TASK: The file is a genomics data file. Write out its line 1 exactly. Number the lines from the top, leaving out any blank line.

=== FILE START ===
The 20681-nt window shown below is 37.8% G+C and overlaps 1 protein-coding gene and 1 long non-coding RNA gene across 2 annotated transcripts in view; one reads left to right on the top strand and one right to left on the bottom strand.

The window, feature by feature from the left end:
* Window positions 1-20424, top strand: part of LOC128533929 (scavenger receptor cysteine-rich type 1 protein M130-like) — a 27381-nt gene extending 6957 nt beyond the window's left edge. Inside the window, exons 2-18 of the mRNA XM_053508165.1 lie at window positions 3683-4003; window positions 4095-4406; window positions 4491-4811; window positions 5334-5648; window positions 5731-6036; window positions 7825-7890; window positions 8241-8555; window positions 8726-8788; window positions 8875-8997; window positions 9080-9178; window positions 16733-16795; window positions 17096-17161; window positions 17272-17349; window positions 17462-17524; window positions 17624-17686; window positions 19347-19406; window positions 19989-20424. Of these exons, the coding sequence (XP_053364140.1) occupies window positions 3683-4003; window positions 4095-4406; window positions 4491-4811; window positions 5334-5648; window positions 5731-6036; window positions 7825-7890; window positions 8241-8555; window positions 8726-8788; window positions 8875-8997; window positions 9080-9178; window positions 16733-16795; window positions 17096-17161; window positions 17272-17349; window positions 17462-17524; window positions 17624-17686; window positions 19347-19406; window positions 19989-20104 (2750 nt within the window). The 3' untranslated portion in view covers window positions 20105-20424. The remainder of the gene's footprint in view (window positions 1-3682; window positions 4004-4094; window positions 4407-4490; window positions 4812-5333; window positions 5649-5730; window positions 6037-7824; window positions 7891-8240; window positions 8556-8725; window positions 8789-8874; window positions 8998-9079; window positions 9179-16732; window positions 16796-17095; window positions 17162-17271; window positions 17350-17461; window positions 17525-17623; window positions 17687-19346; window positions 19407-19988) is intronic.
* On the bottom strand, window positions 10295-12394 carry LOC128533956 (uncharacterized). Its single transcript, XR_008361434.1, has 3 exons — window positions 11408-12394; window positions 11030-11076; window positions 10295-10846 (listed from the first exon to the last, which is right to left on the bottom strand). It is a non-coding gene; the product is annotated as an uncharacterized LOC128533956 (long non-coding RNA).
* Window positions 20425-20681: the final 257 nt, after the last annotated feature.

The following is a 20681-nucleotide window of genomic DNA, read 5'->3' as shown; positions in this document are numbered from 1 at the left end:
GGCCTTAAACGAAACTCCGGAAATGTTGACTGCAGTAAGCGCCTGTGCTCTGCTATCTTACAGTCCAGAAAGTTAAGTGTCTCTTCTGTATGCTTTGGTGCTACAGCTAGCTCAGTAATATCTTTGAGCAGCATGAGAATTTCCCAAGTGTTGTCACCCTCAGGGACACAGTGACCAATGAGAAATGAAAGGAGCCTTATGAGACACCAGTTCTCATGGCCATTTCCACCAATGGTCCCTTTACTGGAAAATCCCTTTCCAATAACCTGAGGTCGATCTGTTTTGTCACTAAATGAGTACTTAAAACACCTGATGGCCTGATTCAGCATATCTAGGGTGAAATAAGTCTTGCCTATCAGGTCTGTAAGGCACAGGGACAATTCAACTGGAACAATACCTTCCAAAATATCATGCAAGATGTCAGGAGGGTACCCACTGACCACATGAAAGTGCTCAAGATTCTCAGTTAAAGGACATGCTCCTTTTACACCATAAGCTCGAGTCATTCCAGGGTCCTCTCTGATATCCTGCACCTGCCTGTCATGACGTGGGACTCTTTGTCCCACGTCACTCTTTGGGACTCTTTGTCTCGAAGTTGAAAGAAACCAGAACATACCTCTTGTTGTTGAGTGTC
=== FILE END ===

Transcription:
The 20681-nt window shown below is 37.8% G+C and overlaps 1 protein-coding gene and 1 long non-coding RNA gene across 2 annotated transcripts in view; one reads left to right on the top strand and one right to left on the bottom strand.